views of what NSA does and what NSA people are like. This book puts a human
face on the people who work in this secret world: their character, motivations,
frustrations, sense of humor. Readers can develop a more balanced and nuanced
view of NSA and its people."
About the Author
Dr. Thomas Reed Willemain served as an
Expert Statistical Consultant to the National Security Agency (NSA) at Ft.
Meade, MD and as a member of the Adjunct Research Staff at an affiliated
think-tank, the Institute for Defense Analyses Center for Computing Sciences
(IDA/CCS). He is Professor Emeritus of Industrial and Systems Engineering at
Rensselaer Polytechnic Institute, having previously held faculty positions at
Harvard’s Kennedy School of Government and Massachusetts Institute of
Technology. He is also co-founder and Senior Vice President/Research at Smart
Software, Inc. He is a member of the Association of Former Intelligence
Officers, the Military Operations Research Society, the American Statistical
Association, and several other professional organizations. Willemain received
the BSE degree (summa cum laude, Phi Beta Kappa) from Princeton University and
the MS and PhD degrees from Massachusetts Institute of Technology.
His other books include: Statistical
Methods for Planners, Emergency Medical Systems Analysis (with R. C. Larson),
and 80 articles in peer-reviewed journals on topics in statistics, operations
research, health care and other topics.
Q&A with Thomas Reed Willemain
was kind enough to answer some of my questions.
1). Can you give an overview of your
career prior to working for the NSA?
overlapping careers: About 40 years as
an academic, and about 30 years as a software entrepreneur. I have been a
professor at Massachusetts Institute of Technology, Harvard Kennedy School of
Government, and Rensselaer Polytechnic Institute. I am now Professor Emeritus
of Industrial and Systems Engineering at RPI. I am also co-founder and Senior
Vice President/Research at Smart Software, Inc. in Boston. A common thread has
been the study of statistics, forecasting -- anything involving randomness.
2). How/why did you consider working
for the NSA?
I was looking
for a challenging and useful sabbatical leave. I’d previously spent a
sabbatical leave at the Federal Aviation Administration and made some contributions
there, even though I’d not had any formal background in aviation. I was wary of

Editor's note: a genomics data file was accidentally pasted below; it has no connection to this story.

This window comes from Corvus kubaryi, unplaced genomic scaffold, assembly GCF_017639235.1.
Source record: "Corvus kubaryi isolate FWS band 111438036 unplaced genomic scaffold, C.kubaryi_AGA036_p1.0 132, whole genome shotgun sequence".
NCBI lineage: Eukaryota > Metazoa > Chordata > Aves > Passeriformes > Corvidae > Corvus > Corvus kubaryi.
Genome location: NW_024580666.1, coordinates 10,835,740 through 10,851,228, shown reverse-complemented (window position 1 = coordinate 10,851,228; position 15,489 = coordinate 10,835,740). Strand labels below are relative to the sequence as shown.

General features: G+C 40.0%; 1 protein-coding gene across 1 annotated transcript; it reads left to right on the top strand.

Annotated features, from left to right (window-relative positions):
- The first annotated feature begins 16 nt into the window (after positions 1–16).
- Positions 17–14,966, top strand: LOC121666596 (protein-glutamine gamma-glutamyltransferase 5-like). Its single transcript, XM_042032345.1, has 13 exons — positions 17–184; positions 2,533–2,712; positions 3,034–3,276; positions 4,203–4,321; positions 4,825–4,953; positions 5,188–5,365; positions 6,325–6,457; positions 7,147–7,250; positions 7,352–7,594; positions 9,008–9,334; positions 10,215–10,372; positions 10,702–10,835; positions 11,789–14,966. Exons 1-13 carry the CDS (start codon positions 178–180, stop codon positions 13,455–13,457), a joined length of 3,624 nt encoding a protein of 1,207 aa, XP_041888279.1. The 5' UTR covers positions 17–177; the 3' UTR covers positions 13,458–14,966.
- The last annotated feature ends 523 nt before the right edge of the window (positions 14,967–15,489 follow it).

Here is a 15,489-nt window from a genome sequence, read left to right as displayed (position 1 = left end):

applying to NSA, since I was not in synch with the Bush administration. But I
wanted another period of public service. I also knew that there would be no
more intriguing place for a statistician to work. And I suspected, correctly,
that when I came back to RPI I would have more to contribute to my students.
That turned out to be correct, in that my courses were richer (and more
3). What did you expect working at the
NSA would be like and were your expectations accurate or not?
I was very
wrong about some things. One was politics, or the lack thereof. I mentioned my
misgivings about President Bush. The woman who handled the sabbatical program
was very diplomatic and not put off by my questions. When I finally met her in
person, it turned out that she was a lesbian with an “Anybody but Bush” bumper
sticker on her car – not at all fitting my stereotype of an NSA person. During
the McCain-Obama election campaign, the bumper stickers in the vast parking
lots were about 50:50, and there was no whiff of politics inside the wire. The
only person who talked (incessantly) about the election was somebody from
another country embedded with us. I did expect a high level of expertise, and
that was definitely true.
should have expected but did not was how radically different the culture was
from my university life. I was going back and forth between “inside” and
“outside”. The academic culture encourages the question “Hey, what are you
working on?” I had to learn to not ask that question on the inside unless it
was behind a locked door, and not always then.
Now, the NSA
is a big place. And one of the people described in my book pointed out that I
was in the Research Directorate, which is more like a playground for uber-geeks
than most of the rest of the Agency, where a mix of civilians and service
members grind out massive amounts of work every day. So my book must present a
partial picture of “Life inside the National Security Agency”. I may have been
the proverbial blind man feeling the best part of the proverbial elephant.
4). Why did you decide to write a book
about your experiences working for the NSA and was it difficult to gain